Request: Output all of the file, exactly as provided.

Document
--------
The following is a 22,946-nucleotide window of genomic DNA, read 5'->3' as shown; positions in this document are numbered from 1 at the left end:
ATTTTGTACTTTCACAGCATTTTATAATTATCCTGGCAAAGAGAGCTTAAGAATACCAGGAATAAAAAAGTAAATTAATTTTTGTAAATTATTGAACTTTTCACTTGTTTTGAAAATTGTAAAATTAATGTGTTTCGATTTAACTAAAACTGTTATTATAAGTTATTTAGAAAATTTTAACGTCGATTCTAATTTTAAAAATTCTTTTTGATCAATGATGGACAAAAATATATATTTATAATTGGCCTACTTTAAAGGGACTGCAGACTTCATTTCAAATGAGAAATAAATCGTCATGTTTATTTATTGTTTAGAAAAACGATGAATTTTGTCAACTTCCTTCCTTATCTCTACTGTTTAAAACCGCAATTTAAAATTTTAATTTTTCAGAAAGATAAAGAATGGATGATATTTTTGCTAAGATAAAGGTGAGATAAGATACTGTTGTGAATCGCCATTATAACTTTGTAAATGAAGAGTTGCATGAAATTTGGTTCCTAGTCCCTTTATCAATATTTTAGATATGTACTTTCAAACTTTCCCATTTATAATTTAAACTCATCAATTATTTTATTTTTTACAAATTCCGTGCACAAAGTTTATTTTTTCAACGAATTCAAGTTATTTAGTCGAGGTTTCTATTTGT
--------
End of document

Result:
The following is a 22,946-nucleotide window of genomic DNA, read 5'->3' as shown; positions in this document are numbered from 1 at the left end:
ATTTTGTACTTTCACAGCATTTTATAATTATCCTGGCAAAGAGAGCTTAAGAATACCAGGAATAAAAAAGTAAATTAATTTTTGTAAATTATTGAACTTTTCACTTGTTTTGAAAATTGTAAAATTAATGTGTTTCGATTTAACTAAAACTGTTATTATAAGTTATTTAGAAAATTTTAACGTCGATTCTAATTTTAAAAATTCTTTTTGATCAATGATGGACAAAAATATATATTTATAATTGGCCTACTTTAAAGGGACTGCAGACTTCATTTCAAATGAGAAATAAATCGTCATGTTTATTTATTGTTTAGAAAAACGATGAATTTTGTCAACTTCCTTCCTTATCTCTACTGTTTAAAACCGCAATTTAAAATTTTAATTTTTCAGAAAGATAAAGAATGGATGATATTTTTGCTAAGATAAAGGTGAGATAAGATACTGTTGTGAATCGCCATTATAACTTTGTAAATGAAGAGTTGCATGAAATTTGGTTCCTAGTCCCTTTATCAATATTTTAGATATGTACTTTCAAACTTTCCCATTTATAATTTAAACTCATCAATTATTTTATTTTTTACAAATTCCGTGCACAAAGTTTATTTTTTCAACGAATTCAAGTTATTTAGTCGAGGTTTCTATTTGT